The origins of using auditorium spaces for education date back to 1079 when Pope Gregory VII decided that the clergy needed to be uniformly educated in Christian dogma to spread a consistent message around his expanding kingdom. Gutenberg’s printing press would not be invented for another 400 years but the clergy lived in monasteries that had auditoria for religious services. Lecturers (from Latin for ‘reader’) would visit monasteries, read a manuscript and monks would copy down what they heard with perfect accuracy. When finished, each monk had their own personal manuscript and could hire themselves out as lecturers around the kingdom. This was excellent technology for the time, but almost 1000 years later we’re doing the same thing, even though our students not only have access to books, but entire libraries of information from the convenience of their smartphones.
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Spaces and Places in Education: Enhancing Engagement by Creating Connected Content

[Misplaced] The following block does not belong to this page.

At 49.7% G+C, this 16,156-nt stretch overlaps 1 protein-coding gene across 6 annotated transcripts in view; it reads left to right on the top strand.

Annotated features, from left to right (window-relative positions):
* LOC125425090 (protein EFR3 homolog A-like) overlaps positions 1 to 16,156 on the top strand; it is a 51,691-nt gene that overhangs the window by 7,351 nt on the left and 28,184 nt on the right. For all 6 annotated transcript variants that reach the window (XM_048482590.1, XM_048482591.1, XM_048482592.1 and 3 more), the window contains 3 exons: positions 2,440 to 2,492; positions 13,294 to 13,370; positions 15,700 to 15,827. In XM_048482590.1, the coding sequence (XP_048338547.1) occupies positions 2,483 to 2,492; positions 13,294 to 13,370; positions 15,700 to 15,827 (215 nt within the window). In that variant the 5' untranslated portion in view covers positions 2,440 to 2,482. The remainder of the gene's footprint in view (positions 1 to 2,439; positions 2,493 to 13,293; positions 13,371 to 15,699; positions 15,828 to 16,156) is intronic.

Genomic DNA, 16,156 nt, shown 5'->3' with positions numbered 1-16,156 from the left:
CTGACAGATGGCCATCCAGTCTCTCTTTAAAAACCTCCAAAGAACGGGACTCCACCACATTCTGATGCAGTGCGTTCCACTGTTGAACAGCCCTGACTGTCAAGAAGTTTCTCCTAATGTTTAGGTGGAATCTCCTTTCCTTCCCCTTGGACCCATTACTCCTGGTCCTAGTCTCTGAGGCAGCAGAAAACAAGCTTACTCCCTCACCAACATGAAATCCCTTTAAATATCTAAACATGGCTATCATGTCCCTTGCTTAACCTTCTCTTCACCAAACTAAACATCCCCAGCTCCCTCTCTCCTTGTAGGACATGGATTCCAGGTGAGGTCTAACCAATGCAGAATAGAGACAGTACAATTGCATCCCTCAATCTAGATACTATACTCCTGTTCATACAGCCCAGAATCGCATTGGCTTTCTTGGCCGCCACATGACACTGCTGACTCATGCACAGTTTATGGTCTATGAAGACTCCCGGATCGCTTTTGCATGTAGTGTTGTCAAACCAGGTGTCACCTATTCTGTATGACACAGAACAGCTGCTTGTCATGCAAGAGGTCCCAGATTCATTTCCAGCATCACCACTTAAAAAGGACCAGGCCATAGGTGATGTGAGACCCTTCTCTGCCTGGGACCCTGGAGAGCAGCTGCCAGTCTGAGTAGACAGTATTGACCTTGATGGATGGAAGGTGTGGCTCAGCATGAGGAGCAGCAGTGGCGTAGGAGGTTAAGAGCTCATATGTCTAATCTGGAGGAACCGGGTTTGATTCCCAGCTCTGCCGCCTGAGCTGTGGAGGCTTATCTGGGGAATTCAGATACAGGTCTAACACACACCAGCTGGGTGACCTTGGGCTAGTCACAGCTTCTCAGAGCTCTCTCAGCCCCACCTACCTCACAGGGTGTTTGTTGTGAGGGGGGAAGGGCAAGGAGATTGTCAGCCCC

Thursday, May 24 | 1:30 – 3:30 p.m. | IKBLC, Seminar Room (Room 2.22)

Pillar: People and Places

Place-based education enhances students’ learning by recognizing the significance of cultural, historical, ecological and spiritual ties to landscape. Incorporating the local environment offers unique, rich opportunities to strengthen engagement for students from all backgrounds. For example, geography students learning about land use mapping could be introduced to maps and planning relating to the traditional lands of the Musqueam people. Or, ecology students working in the Fraser River could learn about the importance of the waterway to many groups of people over time.
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Best Practices in Teaching Communication – Developing a Well-Rounded Professional Skill Set